The putative aim of the New Guinea fighting in 1943 and 1944 was to reach the great Japanese base at Rabaul. While carrier air made substantial contributions to the advance, the Fifth Air Force with its land-based aircraft was even more important in gaining air superiority and isolating the battlefield. Its commander, Major-General George C. Kenney, proved one of the most adaptive and competent air commanders of the war. He also proved a tough advocate of air power and his command’s interests before MacArthur’s sycophantic staff. On Kenney’s introduction to the theater, MacArthur’s chief of staff, Brigadier-General Richard Sutherland, attempted to lecture him on how best to employ air power. Kenney grabbed a piece of paper off Sutherland’s desk, put a dot in the center with a pencil, and announced that the dot represented what the chief of staff knew about air power, while the surrounding sea of white represented what he (Kenney) knew.
General Hap Arnold had sent Kenney to the theater in August 1942 to clean up a monumental mess in which a badly run command was making little contribution to winning the war, while wasting large amounts of resources. Kenney cleared the field by firing five generals and a host of colonels. The atmosphere in the Fifth Air Force became one of energy and determination; its air crews were now going to kill Japanese in large numbers. So far the Fifth Air Force had stolidly followed pre-war doctrine by bombing Japanese ships from a high altitude, where enemy flak rarely reached. The results were spectacular water spouts, huge numbers of dead fish and little damage to the Japanese. Kenney immediately decreed that even the B-17s would bomb from lower altitudes. He modified his B-25 medium bombers to carry eight machine-guns in their nose and began an intensive program to retrain aircrews to attack from low altitude by ‘skipping’ their bombs directly into enemy ships.
As a retrained and refocused force, Kenney’s aircraft and crews made a decisive showing in the battle of the Bismarck Sea. The Japanese were involved in a major reinforcement to move their 51st Division from Rabaul to New Guinea. Eight transports, supported by eight destroyers, with 100 aircraft flying cover, moved along the New Britain coast out into the Solomon Sea. Alerted by Magic intercepts, Kenney and the Fifth Air Force were ready: Initial attacks by B-17s got two transports, and as Japanese ships moved through the Dampier Strait, their lookouts caught sight of nearly 100 Allied aircraft headed at full speed and at very low level straight toward them. B-25s, A-20s and Australian Beaufighters slashed into the Japanese convoy: By evening Allied aircraft had sunk the transports and half the destroyers; Allied aircrews then strafed the lifeboats to kill survivors. The Japanese 51st Division lost most of its staff, all its equipment and over 3,000 soldiers.
To counter the growth in Allied air effectiveness, Admiral Yamamoto scraped together 300 planes from the army and the carriers to attack Allied airfields throughout the Solomons and New Guinea. The raids inflicted insubstantial damage, but added to the severe attrition of the Japanese air forces. Meanwhile, the Americans were receiving more aircraft and pilots and introducing new and substantially improved models into the fighting. On the army air force side, the P38 ‘Lightning’, with its great range and capacity to loiter at high altitude, was a serious threat to Japanese fighters. On the navy side, the introduction of the F6F Hellcat provided a margin of superiority to naval pilots in the air-to-air arena.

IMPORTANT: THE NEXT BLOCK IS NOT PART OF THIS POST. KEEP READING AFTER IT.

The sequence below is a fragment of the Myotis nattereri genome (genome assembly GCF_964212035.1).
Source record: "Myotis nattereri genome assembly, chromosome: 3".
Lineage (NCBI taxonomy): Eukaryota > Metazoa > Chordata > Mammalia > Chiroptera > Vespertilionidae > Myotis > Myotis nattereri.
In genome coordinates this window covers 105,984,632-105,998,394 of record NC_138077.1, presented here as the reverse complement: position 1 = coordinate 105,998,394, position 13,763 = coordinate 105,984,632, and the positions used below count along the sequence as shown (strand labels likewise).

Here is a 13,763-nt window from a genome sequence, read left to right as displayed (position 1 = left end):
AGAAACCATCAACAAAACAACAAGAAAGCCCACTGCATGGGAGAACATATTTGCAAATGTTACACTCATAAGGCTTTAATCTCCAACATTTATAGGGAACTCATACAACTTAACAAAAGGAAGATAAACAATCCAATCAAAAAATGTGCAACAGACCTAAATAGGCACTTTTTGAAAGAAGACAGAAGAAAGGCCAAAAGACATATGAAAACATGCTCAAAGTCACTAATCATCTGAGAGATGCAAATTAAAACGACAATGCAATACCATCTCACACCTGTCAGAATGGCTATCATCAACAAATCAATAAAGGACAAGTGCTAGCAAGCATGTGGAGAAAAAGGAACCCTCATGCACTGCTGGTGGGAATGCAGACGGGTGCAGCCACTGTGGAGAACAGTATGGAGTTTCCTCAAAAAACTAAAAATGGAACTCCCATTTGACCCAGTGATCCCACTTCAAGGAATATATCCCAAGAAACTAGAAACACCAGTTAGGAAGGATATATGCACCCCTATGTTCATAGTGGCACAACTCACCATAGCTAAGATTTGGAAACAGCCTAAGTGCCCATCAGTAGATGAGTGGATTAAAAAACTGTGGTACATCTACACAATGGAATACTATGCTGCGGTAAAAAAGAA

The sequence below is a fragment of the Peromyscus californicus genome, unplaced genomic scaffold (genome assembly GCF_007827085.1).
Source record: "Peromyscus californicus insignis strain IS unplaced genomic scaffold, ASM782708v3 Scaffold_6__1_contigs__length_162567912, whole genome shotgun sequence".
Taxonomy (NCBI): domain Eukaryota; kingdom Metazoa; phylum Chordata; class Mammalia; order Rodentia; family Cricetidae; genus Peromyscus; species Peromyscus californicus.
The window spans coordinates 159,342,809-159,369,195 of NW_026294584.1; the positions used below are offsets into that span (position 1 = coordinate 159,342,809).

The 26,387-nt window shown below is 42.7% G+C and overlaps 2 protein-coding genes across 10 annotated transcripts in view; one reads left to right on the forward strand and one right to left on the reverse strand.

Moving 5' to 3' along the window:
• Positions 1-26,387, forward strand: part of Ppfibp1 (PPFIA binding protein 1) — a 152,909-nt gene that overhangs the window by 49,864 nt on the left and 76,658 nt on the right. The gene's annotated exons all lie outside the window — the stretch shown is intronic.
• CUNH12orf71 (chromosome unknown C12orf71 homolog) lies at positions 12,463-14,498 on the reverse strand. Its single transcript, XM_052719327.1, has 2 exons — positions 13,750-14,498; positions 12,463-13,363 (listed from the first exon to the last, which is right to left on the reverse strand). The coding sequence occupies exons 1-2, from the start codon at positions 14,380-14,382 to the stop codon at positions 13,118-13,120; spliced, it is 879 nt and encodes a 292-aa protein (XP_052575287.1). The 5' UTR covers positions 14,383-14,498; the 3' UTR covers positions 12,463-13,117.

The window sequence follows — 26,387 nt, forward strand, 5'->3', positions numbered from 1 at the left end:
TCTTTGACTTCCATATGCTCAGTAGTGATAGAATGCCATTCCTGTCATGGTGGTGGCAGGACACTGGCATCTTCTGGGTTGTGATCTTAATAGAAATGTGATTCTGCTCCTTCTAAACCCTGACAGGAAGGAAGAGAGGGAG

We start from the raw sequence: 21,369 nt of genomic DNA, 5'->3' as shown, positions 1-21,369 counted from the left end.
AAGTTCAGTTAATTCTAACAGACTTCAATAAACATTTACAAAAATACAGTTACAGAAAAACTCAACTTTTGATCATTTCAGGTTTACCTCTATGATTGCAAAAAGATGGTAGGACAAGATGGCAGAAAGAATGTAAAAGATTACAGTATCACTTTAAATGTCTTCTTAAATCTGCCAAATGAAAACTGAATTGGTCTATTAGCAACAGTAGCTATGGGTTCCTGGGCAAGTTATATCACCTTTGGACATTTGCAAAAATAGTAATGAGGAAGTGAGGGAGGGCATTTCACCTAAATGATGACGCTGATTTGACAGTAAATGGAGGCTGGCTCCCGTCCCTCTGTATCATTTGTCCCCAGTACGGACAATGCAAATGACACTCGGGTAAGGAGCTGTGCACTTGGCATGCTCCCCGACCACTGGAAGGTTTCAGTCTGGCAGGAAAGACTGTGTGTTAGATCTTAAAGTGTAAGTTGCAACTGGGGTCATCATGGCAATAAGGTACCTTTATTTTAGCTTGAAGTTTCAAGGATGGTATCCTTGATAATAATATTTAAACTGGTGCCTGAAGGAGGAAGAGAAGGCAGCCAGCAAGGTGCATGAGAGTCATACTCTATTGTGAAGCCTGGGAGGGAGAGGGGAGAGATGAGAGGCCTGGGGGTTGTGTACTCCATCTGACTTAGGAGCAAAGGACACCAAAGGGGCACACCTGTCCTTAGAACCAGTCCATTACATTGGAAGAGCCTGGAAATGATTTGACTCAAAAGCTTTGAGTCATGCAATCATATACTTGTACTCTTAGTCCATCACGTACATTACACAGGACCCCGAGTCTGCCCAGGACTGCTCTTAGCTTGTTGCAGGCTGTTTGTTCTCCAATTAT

The result was similar to what was happening to the Luftwaffe at this time. Air battles over the Solomons and New Guinea depleted the few remaining experienced Japanese pilots; their replacements received less and less training and consequently died at an increased rate. Having done little to prepare a solid base, the Japanese proved profligate with the lives of their fliers and then desperately had to fill the seats left by the destruction of the highly skilled pilot force with ill-trained and ill-prepared pilots. Saburo Sakai, returning to training with one good eye, records:
I found it hard to believe, when I saw the new trainees staggering along the runway, bumping their way into the air. The navy was frantic for pilots, and the school was expanded every month, with correspondingly lower entrance requirements … everything was urgent! We were told to rush the men through, to forget the fine points. One after the other, singly, in twos or threes, the training planes smashed into the ground, skidded wildly through the air … It was a hopeless task.
The Americans on the other hand made good their losses with new pilots who were given increased flying time and now with superior aircraft they held a double advantage. Symptomatic of the situation was the ambush of Admiral Yamamoto’s aircraft by P-38s in mid April 1943. Alerted by intelligence, the Americans pushed out a killing team of Lightnings, fitted with special drop tanks, to the furthest extent of their range. Off southern Bougainville, the Americans shot the Japanese admiral’s aircraft down.
References Brown, J. David. Carrier Operations in World War II: The Pacific Navies. London: Ian Allan, 1974. Craven, Wesley F., and James L. Cate, eds. The Army Air Forces in World War II, Volume 4: The Pacific: Guadalcanal to Saipan, August 1942-July 1944. Chicago: University of Chicago Press, 1958. Morison, Samuel E. Breaking the Bismarck’s Barrier. Boston: Little, Brown, 1954.